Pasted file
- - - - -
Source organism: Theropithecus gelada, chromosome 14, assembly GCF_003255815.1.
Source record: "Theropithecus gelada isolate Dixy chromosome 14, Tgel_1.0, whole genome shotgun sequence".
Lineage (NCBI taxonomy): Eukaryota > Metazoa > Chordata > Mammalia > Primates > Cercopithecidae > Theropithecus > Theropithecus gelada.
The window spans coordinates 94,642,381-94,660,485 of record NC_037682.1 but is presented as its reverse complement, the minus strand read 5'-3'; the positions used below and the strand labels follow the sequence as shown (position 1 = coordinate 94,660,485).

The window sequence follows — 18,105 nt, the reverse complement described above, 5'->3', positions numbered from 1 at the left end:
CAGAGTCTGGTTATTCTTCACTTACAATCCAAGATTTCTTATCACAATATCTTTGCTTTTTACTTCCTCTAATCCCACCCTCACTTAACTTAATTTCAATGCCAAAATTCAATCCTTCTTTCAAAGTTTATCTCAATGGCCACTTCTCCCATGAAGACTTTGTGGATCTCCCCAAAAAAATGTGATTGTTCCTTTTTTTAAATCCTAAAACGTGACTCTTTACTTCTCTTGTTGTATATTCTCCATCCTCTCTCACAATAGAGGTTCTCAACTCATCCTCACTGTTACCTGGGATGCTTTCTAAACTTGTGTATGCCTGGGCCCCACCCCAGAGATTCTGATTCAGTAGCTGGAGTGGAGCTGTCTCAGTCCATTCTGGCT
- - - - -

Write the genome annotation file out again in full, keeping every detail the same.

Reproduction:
Source organism: Theropithecus gelada, chromosome 14, assembly GCF_003255815.1.
Source record: "Theropithecus gelada isolate Dixy chromosome 14, Tgel_1.0, whole genome shotgun sequence".
Lineage (NCBI taxonomy): Eukaryota > Metazoa > Chordata > Mammalia > Primates > Cercopithecidae > Theropithecus > Theropithecus gelada.
The window spans coordinates 94,642,381-94,660,485 of record NC_037682.1 but is presented as its reverse complement, the minus strand read 5'-3'; the positions used below and the strand labels follow the sequence as shown (position 1 = coordinate 94,660,485).

The window sequence follows — 18,105 nt, the reverse complement described above, 5'->3', positions numbered from 1 at the left end:
CAGAGTCTGGTTATTCTTCACTTACAATCCAAGATTTCTTATCACAATATCTTTGCTTTTTACTTCCTCTAATCCCACCCTCACTTAACTTAATTTCAATGCCAAAATTCAATCCTTCTTTCAAAGTTTATCTCAATGGCCACTTCTCCCATGAAGACTTTGTGGATCTCCCCAAAAAAATGTGATTGTTCCTTTTTTTAAATCCTAAAACGTGACTCTTTACTTCTCTTGTTGTATATTCTCCATCCTCTCTCACAATAGAGGTTCTCAACTCATCCTCACTGTTACCTGGGATGCTTTCTAAACTTGTGTATGCCTGGGCCCCACCCCAGAGATTCTGATTCAGTAGCTGGAGTGGAGCTGTCTCAGTCCATTCTGGCT